Tuesday, May 26, 2009

Video: Kevin Devine and Jesse Lacey, "Tomorrow's Just Too Late"

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Tuesday, May 19, 2009

Redux: The Ataris, "End is Forever"

Almost everyone I know who's met Kris Roe, the singer and guitarist for The Ataris, have told me he's kind of a douchebag. Actually, that's an understatement. I've definitely heard from one person that he's the biggest douchebag from Indiana and a former roommate tell me that he's a fucking asshole. And I can kind of see that, but the two times that I've spoken to him he was polite, so I have nothing ill to say about him on that level.

The Ataris are probably one of my favorite sophomoric pop-punk bands from the 90s, particuarly their watershed album, "Blue Skies, Broken Hearts...Next 12 Exits," which served to be my personal soundtrack for the latter part of my high school years.

In my freshman year of college, they released "End is Forever," which was their "serious" album of sorts. There were still some fast pop songs and most of the songs about love were boiled down to a middle school-level, but songs like "Fast Times at Drop Out High" which covers the topic of an adopted child (a lost brother Roe later found out about) and "Road Signs and Rock Songs," which addresses the polarizing effects of being a band on tour and being away from the ones you love. Through these weighty themes, and for better or worse, The Ataris started branching out as a mature band (for lack of a better term).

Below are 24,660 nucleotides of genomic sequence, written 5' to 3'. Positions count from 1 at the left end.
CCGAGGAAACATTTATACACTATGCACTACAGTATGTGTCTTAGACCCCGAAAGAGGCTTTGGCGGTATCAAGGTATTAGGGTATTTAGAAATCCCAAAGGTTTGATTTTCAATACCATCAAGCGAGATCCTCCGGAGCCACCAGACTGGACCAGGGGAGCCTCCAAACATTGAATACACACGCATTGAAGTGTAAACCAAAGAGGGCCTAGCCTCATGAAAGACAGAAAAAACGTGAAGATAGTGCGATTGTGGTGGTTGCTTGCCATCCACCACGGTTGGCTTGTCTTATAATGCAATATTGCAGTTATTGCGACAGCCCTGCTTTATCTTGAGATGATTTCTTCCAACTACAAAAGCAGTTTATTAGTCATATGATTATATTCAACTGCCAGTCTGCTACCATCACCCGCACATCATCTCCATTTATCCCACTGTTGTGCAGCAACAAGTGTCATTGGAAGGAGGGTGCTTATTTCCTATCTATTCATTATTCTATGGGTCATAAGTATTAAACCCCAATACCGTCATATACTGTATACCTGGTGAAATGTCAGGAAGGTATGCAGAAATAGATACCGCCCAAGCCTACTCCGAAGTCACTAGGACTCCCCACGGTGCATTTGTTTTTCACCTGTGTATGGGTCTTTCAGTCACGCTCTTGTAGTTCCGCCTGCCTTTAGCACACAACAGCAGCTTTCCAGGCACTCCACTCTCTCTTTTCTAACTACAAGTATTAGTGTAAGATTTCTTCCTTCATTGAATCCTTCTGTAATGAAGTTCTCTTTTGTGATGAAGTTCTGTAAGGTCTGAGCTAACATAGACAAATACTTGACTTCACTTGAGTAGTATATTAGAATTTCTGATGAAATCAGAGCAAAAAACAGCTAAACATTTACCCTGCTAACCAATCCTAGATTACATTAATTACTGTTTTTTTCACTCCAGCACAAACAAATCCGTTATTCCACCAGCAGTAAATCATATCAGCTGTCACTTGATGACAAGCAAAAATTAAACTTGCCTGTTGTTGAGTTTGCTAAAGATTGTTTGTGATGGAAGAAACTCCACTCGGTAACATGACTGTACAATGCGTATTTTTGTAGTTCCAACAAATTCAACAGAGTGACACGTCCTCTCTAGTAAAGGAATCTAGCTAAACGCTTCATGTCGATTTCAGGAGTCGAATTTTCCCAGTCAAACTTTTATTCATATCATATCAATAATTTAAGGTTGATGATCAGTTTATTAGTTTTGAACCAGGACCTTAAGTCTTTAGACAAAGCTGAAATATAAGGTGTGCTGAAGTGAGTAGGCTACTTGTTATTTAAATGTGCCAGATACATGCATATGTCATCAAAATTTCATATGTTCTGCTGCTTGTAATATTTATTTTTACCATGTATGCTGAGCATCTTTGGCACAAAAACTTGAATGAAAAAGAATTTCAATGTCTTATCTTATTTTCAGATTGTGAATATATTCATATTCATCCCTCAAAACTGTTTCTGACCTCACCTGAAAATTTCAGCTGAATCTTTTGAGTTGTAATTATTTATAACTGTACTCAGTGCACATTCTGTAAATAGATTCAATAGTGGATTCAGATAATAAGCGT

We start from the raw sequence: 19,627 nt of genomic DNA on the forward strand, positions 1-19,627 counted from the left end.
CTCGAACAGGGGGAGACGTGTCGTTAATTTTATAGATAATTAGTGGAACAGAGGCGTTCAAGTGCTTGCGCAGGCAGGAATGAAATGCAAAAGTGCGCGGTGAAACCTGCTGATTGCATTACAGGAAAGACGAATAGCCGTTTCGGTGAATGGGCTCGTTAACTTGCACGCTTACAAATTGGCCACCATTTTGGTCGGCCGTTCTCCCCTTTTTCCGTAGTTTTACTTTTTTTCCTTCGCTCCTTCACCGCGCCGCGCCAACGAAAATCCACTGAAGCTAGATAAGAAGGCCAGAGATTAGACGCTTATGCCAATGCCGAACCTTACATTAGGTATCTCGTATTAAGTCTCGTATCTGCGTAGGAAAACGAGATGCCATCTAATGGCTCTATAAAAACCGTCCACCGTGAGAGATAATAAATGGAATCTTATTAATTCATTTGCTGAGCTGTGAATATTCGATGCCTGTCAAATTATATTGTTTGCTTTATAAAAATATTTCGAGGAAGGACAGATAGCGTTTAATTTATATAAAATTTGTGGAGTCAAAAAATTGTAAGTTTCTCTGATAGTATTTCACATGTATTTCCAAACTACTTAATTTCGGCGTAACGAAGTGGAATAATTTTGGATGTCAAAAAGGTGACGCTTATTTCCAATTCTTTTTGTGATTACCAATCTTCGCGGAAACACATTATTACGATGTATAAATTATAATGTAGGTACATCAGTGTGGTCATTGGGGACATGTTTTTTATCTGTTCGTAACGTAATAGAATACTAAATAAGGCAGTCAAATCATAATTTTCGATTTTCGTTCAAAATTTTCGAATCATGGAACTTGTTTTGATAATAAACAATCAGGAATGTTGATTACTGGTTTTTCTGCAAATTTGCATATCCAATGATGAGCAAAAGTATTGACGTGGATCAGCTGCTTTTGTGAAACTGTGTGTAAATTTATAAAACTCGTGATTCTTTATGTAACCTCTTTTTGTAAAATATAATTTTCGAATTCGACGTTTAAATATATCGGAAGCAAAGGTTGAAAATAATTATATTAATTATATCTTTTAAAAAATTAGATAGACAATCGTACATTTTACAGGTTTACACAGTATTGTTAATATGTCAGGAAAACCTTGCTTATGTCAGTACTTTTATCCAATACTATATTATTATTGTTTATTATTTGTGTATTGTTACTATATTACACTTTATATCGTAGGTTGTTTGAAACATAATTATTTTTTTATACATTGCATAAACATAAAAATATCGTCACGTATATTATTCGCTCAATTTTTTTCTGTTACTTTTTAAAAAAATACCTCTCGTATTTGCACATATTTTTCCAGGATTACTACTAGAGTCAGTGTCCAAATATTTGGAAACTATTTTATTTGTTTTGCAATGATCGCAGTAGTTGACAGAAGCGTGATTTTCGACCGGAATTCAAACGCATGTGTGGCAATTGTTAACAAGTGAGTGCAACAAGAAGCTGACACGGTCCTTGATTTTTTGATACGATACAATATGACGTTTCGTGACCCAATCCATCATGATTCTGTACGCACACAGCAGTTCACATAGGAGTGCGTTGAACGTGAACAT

It's interesting that The Ataris were pretty much castigated because of this (and moreso over subsequent releases, "So Long, Astoria" and "Welcome the Night") in 2000, yet other contemporaries like Sum 41, Blink 182, New Found Glory, and Alkaline Trio followed this pattern in the years to come and while they were not without their critics, they didn't seem to get hit as hard as The Ataris did.

In the last few years, The Ataris sort of fell apart on the weight of their own "vision" (releasing an indie rock album for a crowd of teenagers who know you for a Don Henley cover will do that) with Roe doing solo acoustic tours of "Blue Skies..." and selling off his possessions via eBay. Though the band has always pretty much been Roe, many longtime collaborators, like John Collura, Mike Davenport and Chris Knapp, have been shown the door. A new version of the band has a new record coming out soon, promising to recapture the "End is Forever"-era, so it'll be interesting how this all pans out for them.

"Summer Wind Was Always Our Song"

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Monday, May 18, 2009

Video: Descendents, "I'm the One" and Lifetime, "Airport Monday Morning"

Descendents, "I'm the One"

Lifetime - Airport Monday Morning

Lifetime, "Airport Monday Morning"